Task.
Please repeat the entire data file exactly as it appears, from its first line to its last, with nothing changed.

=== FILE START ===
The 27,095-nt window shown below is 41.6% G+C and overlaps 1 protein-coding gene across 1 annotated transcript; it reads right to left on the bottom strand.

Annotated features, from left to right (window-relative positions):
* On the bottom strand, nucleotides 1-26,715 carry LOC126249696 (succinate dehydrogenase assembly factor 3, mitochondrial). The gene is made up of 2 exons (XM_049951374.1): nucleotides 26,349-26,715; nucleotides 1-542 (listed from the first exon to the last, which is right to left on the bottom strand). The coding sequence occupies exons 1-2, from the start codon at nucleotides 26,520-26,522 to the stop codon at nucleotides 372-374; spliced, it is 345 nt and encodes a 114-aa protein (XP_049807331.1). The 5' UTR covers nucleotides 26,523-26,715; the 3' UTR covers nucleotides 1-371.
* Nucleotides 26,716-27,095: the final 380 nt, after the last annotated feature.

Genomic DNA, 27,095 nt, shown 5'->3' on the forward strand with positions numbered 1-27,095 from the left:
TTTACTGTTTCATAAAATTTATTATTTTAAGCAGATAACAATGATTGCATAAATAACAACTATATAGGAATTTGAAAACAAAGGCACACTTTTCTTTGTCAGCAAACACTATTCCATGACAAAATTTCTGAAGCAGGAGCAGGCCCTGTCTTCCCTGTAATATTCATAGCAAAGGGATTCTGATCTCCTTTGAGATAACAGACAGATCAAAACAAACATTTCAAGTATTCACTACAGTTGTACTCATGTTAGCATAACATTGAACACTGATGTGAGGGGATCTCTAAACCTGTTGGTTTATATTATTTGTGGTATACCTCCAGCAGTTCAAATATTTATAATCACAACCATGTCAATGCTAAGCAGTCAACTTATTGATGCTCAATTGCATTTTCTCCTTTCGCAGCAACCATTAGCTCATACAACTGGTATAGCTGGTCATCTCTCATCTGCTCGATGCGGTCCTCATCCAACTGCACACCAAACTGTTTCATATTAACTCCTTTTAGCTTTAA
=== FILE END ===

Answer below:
The 27,095-nt window shown below is 41.6% G+C and overlaps 1 protein-coding gene across 1 annotated transcript; it reads right to left on the bottom strand.

Annotated features, from left to right (window-relative positions):
* On the bottom strand, nucleotides 1-26,715 carry LOC126249696 (succinate dehydrogenase assembly factor 3, mitochondrial). The gene is made up of 2 exons (XM_049951374.1): nucleotides 26,349-26,715; nucleotides 1-542 (listed from the first exon to the last, which is right to left on the bottom strand). The coding sequence occupies exons 1-2, from the start codon at nucleotides 26,520-26,522 to the stop codon at nucleotides 372-374; spliced, it is 345 nt and encodes a 114-aa protein (XP_049807331.1). The 5' UTR covers nucleotides 26,523-26,715; the 3' UTR covers nucleotides 1-371.
* Nucleotides 26,716-27,095: the final 380 nt, after the last annotated feature.

Genomic DNA, 27,095 nt, shown 5'->3' on the forward strand with positions numbered 1-27,095 from the left:
TTTACTGTTTCATAAAATTTATTATTTTAAGCAGATAACAATGATTGCATAAATAACAACTATATAGGAATTTGAAAACAAAGGCACACTTTTCTTTGTCAGCAAACACTATTCCATGACAAAATTTCTGAAGCAGGAGCAGGCCCTGTCTTCCCTGTAATATTCATAGCAAAGGGATTCTGATCTCCTTTGAGATAACAGACAGATCAAAACAAACATTTCAAGTATTCACTACAGTTGTACTCATGTTAGCATAACATTGAACACTGATGTGAGGGGATCTCTAAACCTGTTGGTTTATATTATTTGTGGTATACCTCCAGCAGTTCAAATATTTATAATCACAACCATGTCAATGCTAAGCAGTCAACTTATTGATGCTCAATTGCATTTTCTCCTTTCGCAGCAACCATTAGCTCATACAACTGGTATAGCTGGTCATCTCTCATCTGCTCGATGCGGTCCTCATCCAACTGCACACCAAACTGTTTCATATTAACTCCTTTTAGCTTTAA